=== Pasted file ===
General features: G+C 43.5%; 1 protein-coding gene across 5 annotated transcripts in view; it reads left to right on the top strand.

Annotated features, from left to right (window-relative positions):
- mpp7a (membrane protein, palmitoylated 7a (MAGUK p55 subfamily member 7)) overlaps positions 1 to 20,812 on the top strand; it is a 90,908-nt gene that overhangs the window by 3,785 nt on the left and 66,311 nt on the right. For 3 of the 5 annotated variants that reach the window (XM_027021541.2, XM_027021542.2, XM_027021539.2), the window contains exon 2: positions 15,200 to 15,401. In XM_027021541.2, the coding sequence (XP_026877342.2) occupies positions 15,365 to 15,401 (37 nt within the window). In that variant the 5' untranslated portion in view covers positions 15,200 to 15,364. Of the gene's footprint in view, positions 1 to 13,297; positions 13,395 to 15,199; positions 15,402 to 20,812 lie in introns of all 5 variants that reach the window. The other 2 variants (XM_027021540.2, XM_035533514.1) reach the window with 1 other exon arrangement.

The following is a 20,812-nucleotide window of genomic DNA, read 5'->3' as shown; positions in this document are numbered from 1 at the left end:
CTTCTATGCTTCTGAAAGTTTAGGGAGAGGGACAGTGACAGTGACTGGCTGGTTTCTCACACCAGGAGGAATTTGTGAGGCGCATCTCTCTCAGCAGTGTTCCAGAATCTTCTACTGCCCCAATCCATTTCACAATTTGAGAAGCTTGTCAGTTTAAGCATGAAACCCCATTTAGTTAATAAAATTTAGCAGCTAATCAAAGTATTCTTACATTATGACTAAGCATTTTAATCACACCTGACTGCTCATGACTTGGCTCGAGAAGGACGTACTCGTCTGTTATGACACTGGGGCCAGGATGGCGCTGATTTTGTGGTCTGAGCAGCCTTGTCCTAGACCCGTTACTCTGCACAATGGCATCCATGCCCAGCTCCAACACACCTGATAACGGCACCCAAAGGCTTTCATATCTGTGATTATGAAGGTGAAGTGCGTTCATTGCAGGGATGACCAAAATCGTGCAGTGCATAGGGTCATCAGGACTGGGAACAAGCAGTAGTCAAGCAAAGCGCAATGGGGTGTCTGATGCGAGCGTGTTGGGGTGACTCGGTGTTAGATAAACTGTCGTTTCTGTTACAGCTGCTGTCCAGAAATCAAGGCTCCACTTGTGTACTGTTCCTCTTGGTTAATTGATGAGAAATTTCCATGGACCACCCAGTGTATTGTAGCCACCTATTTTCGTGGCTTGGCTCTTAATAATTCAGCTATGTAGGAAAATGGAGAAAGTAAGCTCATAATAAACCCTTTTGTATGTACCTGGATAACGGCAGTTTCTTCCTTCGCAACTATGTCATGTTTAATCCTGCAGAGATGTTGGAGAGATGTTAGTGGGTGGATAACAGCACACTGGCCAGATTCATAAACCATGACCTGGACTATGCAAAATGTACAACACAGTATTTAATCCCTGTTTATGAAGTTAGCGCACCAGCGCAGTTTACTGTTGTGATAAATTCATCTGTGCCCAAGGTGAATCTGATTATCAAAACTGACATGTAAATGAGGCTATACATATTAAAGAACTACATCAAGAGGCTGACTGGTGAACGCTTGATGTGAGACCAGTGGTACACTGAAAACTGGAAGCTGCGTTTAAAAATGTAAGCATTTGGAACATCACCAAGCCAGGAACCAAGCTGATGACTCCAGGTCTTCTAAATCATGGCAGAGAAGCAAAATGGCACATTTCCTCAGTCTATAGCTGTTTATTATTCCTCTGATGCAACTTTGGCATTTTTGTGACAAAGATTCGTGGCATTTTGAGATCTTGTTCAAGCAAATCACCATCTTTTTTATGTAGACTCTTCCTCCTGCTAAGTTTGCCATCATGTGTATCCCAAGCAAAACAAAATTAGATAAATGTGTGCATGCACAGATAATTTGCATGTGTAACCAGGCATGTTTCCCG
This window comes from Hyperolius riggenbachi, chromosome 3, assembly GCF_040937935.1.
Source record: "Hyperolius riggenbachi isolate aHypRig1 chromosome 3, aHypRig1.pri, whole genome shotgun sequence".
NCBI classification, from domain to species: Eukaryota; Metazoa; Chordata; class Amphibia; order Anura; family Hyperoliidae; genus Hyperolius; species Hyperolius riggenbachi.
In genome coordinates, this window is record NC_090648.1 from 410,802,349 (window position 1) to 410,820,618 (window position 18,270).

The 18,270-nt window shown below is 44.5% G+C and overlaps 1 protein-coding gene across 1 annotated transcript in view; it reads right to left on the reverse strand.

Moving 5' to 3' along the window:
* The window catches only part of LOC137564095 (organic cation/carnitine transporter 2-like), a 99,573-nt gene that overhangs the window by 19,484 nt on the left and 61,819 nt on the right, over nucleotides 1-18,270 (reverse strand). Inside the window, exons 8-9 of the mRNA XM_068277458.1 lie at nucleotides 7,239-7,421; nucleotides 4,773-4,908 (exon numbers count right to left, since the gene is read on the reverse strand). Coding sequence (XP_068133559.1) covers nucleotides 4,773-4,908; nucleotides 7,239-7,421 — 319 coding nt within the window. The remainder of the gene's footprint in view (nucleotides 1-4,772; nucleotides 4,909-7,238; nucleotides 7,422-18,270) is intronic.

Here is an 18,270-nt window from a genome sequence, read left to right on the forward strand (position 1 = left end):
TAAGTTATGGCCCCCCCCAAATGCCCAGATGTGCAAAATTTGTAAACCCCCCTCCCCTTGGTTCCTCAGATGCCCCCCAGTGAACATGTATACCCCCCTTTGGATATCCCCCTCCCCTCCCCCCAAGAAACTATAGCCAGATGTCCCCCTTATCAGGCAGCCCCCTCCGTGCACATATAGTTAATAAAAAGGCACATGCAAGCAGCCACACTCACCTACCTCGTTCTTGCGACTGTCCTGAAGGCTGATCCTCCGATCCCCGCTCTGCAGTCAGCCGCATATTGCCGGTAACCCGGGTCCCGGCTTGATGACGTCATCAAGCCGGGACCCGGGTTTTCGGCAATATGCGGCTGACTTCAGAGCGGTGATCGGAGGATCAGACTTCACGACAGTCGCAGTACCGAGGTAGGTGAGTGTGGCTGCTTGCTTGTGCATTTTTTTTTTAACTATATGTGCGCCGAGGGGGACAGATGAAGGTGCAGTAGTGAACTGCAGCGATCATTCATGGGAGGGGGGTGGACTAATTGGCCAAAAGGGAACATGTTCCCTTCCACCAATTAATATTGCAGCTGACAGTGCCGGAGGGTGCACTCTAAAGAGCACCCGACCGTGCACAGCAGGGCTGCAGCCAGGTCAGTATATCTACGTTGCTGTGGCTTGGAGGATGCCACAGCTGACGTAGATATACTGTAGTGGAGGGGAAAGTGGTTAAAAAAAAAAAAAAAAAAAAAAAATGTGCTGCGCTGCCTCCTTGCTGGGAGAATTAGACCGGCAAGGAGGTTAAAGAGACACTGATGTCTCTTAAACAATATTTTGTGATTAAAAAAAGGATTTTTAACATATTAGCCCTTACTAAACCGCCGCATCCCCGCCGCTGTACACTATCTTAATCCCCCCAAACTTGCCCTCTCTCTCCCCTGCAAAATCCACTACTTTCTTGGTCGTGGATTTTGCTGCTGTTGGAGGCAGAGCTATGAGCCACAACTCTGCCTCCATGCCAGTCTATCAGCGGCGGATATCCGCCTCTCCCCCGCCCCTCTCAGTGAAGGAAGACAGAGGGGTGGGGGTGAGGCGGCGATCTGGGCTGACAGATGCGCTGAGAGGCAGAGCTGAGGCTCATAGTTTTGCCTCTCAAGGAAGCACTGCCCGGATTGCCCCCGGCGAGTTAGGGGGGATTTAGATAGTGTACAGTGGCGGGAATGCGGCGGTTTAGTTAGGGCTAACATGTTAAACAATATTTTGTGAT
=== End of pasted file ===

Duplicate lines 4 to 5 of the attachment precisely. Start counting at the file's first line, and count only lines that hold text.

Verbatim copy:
The following is a 20,812-nucleotide window of genomic DNA, read 5'->3' as shown; positions in this document are numbered from 1 at the left end:
CTTCTATGCTTCTGAAAGTTTAGGGAGAGGGACAGTGACAGTGACTGGCTGGTTTCTCACACCAGGAGGAATTTGTGAGGCGCATCTCTCTCAGCAGTGTTCCAGAATCTTCTACTGCCCCAATCCATTTCACAATTTGAGAAGCTTGTCAGTTTAAGCATGAAACCCCATTTAGTTAATAAAATTTAGCAGCTAATCAAAGTATTCTTACATTATGACTAAGCATTTTAATCACACCTGACTGCTCATGACTTGGCTCGAGAAGGACGTACTCGTCTGTTATGACACTGGGGCCAGGATGGCGCTGATTTTGTGGTCTGAGCAGCCTTGTCCTAGACCCGTTACTCTGCACAATGGCATCCATGCCCAGCTCCAACACACCTGATAACGGCACCCAAAGGCTTTCATATCTGTGATTATGAAGGTGAAGTGCGTTCATTGCAGGGATGACCAAAATCGTGCAGTGCATAGGGTCATCAGGACTGGGAACAAGCAGTAGTCAAGCAAAGCGCAATGGGGTGTCTGATGCGAGCGTGTTGGGGTGACTCGGTGTTAGATAAACTGTCGTTTCTGTTACAGCTGCTGTCCAGAAATCAAGGCTCCACTTGTGTACTGTTCCTCTTGGTTAATTGATGAGAAATTTCCATGGACCACCCAGTGTATTGTAGCCACCTATTTTCGTGGCTTGGCTCTTAATAATTCAGCTATGTAGGAAAATGGAGAAAGTAAGCTCATAATAAACCCTTTTGTATGTACCTGGATAACGGCAGTTTCTTCCTTCGCAACTATGTCATGTTTAATCCTGCAGAGATGTTGGAGAGATGTTAGTGGGTGGATAACAGCACACTGGCCAGATTCATAAACCATGACCTGGACTATGCAAAATGTACAACACAGTATTTAATCCCTGTTTATGAAGTTAGCGCACCAGCGCAGTTTACTGTTGTGATAAATTCATCTGTGCCCAAGGTGAATCTGATTATCAAAACTGACATGTAAATGAGGCTATACATATTAAAGAACTACATCAAGAGGCTGACTGGTGAACGCTTGATGTGAGACCAGTGGTACACTGAAAACTGGAAGCTGCGTTTAAAAATGTAAGCATTTGGAACATCACCAAGCCAGGAACCAAGCTGATGACTCCAGGTCTTCTAAATCATGGCAGAGAAGCAAAATGGCACATTTCCTCAGTCTATAGCTGTTTATTATTCCTCTGATGCAACTTTGGCATTTTTGTGACAAAGATTCGTGGCATTTTGAGATCTTGTTCAAGCAAATCACCATCTTTTTTATGTAGACTCTTCCTCCTGCTAAGTTTGCCATCATGTGTATCCCAAGCAAAACAAAATTAGATAAATGTGTGCATGCACAGATAATTTGCATGTGTAACCAGGCATGTTTCCCG